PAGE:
The mission of public libraries in many American cities, and indeed many nations across theglobe, share similar themes, in that they seek to equip patrons with equal opportunity toaccess material recorded in all ways and to provide that access for continuous developmentof knowledge, personal skills and civic skills,and for lifelong learning. (Aabo 2005).
In recent years, increasing amounts of the information resources provided at public librariesis available in digital form, which in this paper we term Digital Library (DL) resources. Thisincludes such diverse items as the card catalogs, many of which have been converted toOPACs, online databases, subscriptions to online periodicals, library portals, and myriadother resources of both text and non-text natures. Access to, and effective use of digitallibraries is regarded in todays world as essential to social and economic mobility and overallwell-being. As more information becomes digitized, and in fact available only through the useof the Internet, e-government services and many internet-only media news resources forexample, public libraries represent critical information access points for those populationsthat lack access to the World Wide Web elsewhere. For public libraries to meet their statedmissions of serving patrons and fostering personal development and other informationalneeds, it is imperative that the DL resources are accessible and available to all who attemptto search for information at the library.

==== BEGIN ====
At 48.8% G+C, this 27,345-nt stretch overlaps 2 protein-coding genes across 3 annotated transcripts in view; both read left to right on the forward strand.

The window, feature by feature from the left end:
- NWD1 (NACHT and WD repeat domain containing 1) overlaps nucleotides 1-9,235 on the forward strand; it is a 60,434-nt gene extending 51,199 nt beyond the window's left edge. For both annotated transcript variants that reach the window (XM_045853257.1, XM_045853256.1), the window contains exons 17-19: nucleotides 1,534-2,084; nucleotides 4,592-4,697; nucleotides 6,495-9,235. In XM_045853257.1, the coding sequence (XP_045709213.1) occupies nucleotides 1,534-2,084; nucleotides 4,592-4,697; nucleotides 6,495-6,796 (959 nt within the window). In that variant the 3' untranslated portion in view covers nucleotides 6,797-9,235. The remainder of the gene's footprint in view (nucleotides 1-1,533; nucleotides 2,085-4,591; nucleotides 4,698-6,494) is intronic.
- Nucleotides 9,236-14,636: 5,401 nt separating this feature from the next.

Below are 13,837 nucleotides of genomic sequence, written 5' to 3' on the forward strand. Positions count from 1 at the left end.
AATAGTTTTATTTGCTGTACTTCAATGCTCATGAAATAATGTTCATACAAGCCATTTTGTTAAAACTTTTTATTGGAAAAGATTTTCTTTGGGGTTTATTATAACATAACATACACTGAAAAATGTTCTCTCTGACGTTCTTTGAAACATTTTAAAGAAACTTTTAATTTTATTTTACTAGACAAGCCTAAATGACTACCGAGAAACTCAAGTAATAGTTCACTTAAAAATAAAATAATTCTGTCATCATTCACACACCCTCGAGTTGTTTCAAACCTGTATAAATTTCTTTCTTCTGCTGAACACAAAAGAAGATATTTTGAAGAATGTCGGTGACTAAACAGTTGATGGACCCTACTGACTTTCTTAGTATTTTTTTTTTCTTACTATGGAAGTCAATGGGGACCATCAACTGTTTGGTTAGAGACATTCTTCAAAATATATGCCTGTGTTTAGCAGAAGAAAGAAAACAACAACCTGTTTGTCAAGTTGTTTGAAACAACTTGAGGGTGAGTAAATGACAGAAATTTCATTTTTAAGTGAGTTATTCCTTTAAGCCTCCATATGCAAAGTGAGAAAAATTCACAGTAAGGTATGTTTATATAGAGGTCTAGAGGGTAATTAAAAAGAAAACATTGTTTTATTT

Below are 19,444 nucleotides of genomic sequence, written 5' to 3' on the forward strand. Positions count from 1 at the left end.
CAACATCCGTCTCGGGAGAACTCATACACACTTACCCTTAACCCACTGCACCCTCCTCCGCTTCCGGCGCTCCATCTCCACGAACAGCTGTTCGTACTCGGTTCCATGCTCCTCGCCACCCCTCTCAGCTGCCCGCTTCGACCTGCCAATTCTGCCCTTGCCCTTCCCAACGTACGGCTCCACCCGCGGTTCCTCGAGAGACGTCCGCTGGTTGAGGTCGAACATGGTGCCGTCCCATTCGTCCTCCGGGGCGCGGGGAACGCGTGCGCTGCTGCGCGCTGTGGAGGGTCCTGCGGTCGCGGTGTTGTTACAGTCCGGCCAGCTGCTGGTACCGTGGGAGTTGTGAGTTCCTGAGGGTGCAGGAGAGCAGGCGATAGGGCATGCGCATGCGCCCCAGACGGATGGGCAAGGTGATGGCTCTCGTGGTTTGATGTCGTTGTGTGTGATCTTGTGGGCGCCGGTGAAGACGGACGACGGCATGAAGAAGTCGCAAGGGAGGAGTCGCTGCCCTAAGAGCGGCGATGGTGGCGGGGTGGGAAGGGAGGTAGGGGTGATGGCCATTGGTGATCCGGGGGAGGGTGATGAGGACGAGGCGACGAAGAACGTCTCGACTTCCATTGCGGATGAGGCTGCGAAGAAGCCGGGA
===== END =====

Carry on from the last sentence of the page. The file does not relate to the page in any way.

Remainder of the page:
Literature ReviewEquity of Access to Digital Resources
There has been a great deal of discussion about the need to make sure that everyone,regardless of economic or educational status, has access to digital libraries. The disparitybetween socio-economic groups with abundant access to online resources, and those withlittle or none, has been termed the Digital Divide (NTIA 1998), and has spawned a literatureof its own. A 2001 study, Public Libraries and the Digital Divide: How Libraries Help(Heuretz 2001), discusses how patrons access digital libraries and for what purposes.Though quality and content value of the information are crucial, the authors assert thataccess to DLs is the major issue facing people. They conclude that in this information agemany people who do not have access to information via the Internet are being left behind.Other advocates believe that failure to provide such access will lead to an even widereconomic and social gap between residents in America - the middle class and those on thelower economic ladder (McKissak 1998, Ratan 1995).